Revenue in different league for rewards
THE $104 MILLION reward paid by the Internal Revenue Service in the US to Bradley Birkenfeld, a former banker at UBS, for blowing the whistle on tax dodging Americans and his former employer raised many an eyebrow on both sides of the Atlantic.
Birkenfeld also served 30 months of a 40-month prison term for conspiring to withhold information from investigators.
Anyone in Ireland spotting an opportunity to land a windfall will be disappointed to learn that our very own Revenue Commissioners play in a different league when it comes to rewards for whistle-blowing.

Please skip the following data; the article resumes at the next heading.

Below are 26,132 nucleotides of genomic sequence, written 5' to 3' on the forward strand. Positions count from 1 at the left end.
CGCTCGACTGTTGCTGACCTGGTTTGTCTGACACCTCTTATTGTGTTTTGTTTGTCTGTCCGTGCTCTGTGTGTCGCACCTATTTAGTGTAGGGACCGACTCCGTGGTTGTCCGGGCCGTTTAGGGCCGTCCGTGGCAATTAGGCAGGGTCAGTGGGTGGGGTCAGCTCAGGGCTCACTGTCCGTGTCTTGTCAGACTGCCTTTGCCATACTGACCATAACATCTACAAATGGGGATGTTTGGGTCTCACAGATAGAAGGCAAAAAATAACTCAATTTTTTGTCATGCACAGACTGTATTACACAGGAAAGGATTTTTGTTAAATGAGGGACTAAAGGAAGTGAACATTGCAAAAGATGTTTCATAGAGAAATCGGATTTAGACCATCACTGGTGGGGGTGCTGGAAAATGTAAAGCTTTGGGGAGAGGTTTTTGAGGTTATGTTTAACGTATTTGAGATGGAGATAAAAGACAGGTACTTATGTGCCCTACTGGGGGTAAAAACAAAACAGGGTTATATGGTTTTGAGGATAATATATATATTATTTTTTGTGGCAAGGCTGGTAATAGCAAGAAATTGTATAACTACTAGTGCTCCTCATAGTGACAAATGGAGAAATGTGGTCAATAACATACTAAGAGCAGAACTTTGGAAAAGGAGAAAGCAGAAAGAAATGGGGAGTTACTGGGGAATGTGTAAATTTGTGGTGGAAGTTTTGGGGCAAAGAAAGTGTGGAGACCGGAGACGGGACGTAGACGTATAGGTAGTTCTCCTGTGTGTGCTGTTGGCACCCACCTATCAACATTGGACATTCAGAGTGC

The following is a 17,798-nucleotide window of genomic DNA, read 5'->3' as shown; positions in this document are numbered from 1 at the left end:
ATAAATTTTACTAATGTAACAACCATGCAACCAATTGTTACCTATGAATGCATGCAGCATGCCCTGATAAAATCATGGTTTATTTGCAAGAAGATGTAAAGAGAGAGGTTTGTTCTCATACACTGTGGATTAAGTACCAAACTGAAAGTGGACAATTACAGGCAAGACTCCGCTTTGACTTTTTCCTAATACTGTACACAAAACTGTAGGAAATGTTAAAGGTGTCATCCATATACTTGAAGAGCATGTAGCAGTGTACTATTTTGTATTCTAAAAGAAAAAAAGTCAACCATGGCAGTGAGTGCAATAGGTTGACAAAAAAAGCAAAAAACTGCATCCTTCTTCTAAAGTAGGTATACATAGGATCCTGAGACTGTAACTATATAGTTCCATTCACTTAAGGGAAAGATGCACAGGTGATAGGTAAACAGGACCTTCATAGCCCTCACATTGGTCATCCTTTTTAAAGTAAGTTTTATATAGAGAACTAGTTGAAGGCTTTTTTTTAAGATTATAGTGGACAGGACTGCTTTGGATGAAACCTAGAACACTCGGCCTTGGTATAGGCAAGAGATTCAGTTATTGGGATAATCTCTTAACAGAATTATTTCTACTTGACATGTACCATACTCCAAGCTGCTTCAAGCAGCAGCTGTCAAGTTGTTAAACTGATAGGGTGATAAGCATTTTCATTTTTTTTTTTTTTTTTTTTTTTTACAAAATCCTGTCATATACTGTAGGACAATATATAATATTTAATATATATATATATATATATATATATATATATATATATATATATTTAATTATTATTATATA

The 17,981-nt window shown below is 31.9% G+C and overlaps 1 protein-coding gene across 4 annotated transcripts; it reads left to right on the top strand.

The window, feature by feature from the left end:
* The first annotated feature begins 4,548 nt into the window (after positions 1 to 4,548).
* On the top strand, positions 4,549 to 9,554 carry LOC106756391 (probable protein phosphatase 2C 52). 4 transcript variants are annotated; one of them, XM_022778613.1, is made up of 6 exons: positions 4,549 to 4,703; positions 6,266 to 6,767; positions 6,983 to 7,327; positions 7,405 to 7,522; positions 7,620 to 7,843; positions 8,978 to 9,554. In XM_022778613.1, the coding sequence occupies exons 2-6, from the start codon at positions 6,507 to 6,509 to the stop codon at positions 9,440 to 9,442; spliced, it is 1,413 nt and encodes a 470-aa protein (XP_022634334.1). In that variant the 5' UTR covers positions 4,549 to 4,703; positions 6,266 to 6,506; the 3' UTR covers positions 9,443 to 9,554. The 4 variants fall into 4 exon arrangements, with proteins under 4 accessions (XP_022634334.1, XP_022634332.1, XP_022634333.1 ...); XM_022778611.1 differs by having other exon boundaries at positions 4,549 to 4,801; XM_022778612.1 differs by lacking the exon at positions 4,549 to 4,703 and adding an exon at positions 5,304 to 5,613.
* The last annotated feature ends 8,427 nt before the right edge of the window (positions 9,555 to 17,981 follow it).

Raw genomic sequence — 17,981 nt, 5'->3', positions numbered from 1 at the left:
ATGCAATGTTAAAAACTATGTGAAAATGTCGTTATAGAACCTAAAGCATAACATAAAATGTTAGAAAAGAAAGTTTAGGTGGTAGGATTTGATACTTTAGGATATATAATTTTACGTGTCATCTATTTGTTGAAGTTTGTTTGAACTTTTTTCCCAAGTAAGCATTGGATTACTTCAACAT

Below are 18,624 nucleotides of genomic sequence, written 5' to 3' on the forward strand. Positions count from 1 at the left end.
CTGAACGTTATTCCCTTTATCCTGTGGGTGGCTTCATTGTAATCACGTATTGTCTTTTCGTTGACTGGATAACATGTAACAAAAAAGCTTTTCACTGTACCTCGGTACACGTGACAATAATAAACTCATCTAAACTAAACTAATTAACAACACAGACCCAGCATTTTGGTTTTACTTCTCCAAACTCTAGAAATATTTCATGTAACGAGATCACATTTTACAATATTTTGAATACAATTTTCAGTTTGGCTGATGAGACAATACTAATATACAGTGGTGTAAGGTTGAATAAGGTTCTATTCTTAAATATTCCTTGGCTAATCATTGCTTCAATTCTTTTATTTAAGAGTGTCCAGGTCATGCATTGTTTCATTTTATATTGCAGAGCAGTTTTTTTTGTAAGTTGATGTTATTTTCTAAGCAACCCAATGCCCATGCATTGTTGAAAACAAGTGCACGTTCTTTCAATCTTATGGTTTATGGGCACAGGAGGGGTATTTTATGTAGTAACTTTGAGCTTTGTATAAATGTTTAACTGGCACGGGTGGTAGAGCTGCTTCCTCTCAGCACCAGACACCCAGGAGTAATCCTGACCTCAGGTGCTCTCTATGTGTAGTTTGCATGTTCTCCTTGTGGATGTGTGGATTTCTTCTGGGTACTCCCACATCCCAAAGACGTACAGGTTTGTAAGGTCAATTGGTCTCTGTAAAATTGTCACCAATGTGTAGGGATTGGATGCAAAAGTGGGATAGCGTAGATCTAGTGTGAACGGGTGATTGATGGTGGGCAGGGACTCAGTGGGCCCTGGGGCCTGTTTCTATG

Figures from the Revenue show that it paid whistle-blowers €2,500 in 2011, €2,000 in 2010 and €2,350 in 2009.
This related to the collection of taxes and duties, the detection of controlled drugs and/or prohibited goods.
A spokeswoman for the Revenue said the Irish public was “generally willing” to provide information on tax dodging without any reward, which is heartening. However it has discretion to make an “ex-gratia payment” for information that leads to “recovery of tax or seizure of prohibited material”.
“Payment is only considered after a recovery, and only when the information provided is new to us,” she added.